This post, I’m joined by none other than Jamie Keddie. Jamie is the award-winning creator of Teflclips.com. We have coincided at many events, and I always bug him for a list of six youtube videos. Finally, he has delivered! And what a great multimedia list, complete with embedded videos and all. Enjoy!
Everyone knows that a couch potato is someone who watches too much TV. Well, I am a YouTube potato. My excuse is that I genuinely believe that YouTube is one of the best sources of material the English classroom has ever seen: Viral videos, notorious TV clips, comedy sketches, music videos, art projects, short films, science experiments … the list is endless. Here are 6 of my favourite clips:
1. Dean and the iPhone holder
OK, so this is certainly not the most interesting video to start with, I know. But the reason I like it so much is that it encapsulates the spirit of YouTube better than any other clip I can think of. First of all, we have this multinational corporation represented by the product of the decade – that is the iPhone. Then we have Dean, a likeable ordinary guy, showing us how to make an accessory for it out of a paperclip. This truly is a meeting of David and Goliath and that is often what YouTube is all about – a platform where the common man and the politicians, multinationals, television networks, and other traditionally established players meet in a democratic and unpredictable way. Luckily for Apple Inc., Dean’s viral video (i.e. a clip that becomes popular primarily through digital word of mouth) resulted in a good piece of free publicity for their product. But things don’t always go that way – just be glad I didn’t choose to start with the clip of the disgruntled Domino’s pizza employee putting bogies on the garlic bread! You’ll have to find that one yourself.
2. Panda sneeze
Ah that’s more like it – a cute animal clip. This is one of the most popular viral videos on YouTube in the ‘pets and animals’ category and I’d have to say that it is my all time favourite. In fact, I used this clip for the basis of my first ever lesson plan on TEFLclips – a ‘What happens next?’ activity. Of course, the problem with the clip now is that there will usually be someone in the class who has already seen it. For this reason, I will be posting an updated version on teflclips very soon.
3. Western spaghetti
When looking for ways of using a clip like this in the language classroom, it’s always worth considering how to exploit the visual narrative. One possibility here would be to write out the ‘plot’ in the form of a recipe. In fact this is the basis of a lesson plan on TEFLclips which makes use of this very video (see it here). ‘Western Spaghetti’ is art in the truest sense of the word and there is no shortage of creative individuals that are using video sharing sites to exhibit their work. As has already been mentioned, part of the attraction of YouTube and other social media is the fact that everyone is equal. So this slick clip by professional animator PES sits alongside DIY pieces such as Boogie Boogie Hedgehog. But is this latter clip art? Well, only time will tell.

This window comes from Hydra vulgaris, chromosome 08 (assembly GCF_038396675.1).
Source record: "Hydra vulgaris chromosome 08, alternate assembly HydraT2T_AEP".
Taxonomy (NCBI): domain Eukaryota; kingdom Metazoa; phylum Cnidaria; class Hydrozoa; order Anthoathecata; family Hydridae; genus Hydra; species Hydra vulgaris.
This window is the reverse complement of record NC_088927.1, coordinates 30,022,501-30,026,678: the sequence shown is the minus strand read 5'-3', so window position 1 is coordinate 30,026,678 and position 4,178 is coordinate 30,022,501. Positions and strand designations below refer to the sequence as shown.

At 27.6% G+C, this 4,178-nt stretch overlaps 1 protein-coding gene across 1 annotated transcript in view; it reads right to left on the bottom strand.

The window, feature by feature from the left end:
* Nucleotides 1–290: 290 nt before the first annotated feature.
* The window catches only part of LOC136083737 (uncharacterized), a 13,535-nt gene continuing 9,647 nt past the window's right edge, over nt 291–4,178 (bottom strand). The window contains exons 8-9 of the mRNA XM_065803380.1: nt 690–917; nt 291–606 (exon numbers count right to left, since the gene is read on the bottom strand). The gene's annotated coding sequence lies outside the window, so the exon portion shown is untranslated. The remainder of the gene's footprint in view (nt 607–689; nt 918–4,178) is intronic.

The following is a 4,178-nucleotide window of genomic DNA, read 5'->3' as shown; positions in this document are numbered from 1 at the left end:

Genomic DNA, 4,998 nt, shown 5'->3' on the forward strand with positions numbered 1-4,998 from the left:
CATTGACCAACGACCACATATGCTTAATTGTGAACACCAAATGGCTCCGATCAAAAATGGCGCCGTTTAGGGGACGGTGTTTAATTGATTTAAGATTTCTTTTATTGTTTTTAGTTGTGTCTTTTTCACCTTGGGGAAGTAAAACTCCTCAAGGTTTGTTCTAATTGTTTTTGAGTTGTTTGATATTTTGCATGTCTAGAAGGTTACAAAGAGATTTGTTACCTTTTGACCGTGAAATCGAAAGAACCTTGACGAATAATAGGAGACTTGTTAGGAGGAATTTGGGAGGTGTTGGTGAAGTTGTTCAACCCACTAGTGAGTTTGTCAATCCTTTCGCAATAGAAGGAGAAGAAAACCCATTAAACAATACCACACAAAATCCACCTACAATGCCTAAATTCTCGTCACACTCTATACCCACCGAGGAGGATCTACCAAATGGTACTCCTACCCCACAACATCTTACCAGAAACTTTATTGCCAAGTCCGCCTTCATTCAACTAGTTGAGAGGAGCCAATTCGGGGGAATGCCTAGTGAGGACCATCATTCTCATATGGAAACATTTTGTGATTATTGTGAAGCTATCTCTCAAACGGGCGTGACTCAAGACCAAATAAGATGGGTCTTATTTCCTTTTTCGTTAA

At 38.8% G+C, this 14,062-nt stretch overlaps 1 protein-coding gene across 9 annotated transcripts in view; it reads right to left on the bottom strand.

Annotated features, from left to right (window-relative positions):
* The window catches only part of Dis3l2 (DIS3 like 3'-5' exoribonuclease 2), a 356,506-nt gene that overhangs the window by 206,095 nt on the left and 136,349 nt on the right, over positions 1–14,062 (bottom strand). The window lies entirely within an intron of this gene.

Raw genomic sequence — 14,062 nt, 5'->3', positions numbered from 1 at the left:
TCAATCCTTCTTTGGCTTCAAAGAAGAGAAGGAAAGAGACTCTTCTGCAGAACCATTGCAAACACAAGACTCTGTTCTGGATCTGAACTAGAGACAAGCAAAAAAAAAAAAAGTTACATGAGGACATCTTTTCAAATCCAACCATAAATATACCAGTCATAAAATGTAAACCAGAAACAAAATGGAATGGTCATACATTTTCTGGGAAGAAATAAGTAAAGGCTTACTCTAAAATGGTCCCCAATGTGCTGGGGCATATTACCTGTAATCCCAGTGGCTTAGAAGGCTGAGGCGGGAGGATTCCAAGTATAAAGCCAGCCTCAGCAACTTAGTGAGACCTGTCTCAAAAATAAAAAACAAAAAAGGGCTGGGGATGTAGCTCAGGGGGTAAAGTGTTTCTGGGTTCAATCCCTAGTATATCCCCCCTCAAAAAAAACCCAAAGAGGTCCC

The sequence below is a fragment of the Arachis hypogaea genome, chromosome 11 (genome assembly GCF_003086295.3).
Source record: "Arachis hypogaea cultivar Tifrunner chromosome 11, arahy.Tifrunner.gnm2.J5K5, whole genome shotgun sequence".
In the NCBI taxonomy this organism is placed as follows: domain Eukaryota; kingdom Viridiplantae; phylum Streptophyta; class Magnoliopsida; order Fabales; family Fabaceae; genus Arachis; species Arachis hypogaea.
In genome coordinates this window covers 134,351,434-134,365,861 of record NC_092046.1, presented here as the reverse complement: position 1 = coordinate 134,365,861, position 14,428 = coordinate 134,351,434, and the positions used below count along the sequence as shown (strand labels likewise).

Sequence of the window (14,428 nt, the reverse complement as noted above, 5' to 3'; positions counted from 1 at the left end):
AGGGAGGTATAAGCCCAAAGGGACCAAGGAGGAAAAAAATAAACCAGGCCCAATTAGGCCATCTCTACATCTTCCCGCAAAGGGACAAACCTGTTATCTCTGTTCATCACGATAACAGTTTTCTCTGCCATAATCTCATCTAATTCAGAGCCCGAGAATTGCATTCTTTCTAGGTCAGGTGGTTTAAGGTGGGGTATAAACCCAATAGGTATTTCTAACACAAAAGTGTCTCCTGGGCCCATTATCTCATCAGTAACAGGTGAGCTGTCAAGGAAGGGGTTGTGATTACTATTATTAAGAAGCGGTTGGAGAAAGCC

4. Motrin advert
What a bombardment of the eyes and ears! This clip is representative of a fashionable advertising technique that has been born primarily through internet video culture. That is, while watching and listening to this clip, the viewer hears the words accompanied by sound effects and simultaneously, sees them in a whole array of diverse graphical representations and orientations. All of this can contribute to a strengthened learner comprehension of the text. This particular advert for a US brand of pain killers found itself on the receiving end of an online uproar from patronised ‘babywearers’ all over the blogosphere. The company was forced to withdraw the campaign and post an apology on its website. The whole story and lesson plan can be seen here.
5. Obama’s Elf
What can I say? An ingenious clip that writes its own lesson plan. How many times have we had students upset that they can’t understand the words to songs in English? Perhaps the key to putting their minds at rest is to introduce them to the world of misheard lyrics, also known as mondegreens. See here for more ideas.
6. PS22 Chorus “Everybody’s Changing” by Keane
Despite all my enthusiasm for YouTube content, I passionately believe that its greatest potential is for teachers to film and upload learner-generated content. These children are singing from the heart and they are going to be able to watch themselves do so for the rest of their lives. Whether we are considering songs, presentations, stories, role plays or fictitious adverts or newsflashes, students can be filmed and the videos can be put online (of course, you will have to get permission from parents and/or students first). If students are happy with the outcomes, they might just revisit their clips from time to time and in doing so revise the language that that was recorded in conjunction with them. This, in turn, may inadvertently extend the learning beyond the classroom – always a good thing!
Jamie Keddie is a teacher and writer currently based in Berlin. He is the author Images, one of the latest titles in the Oxford University Press Resource Books series.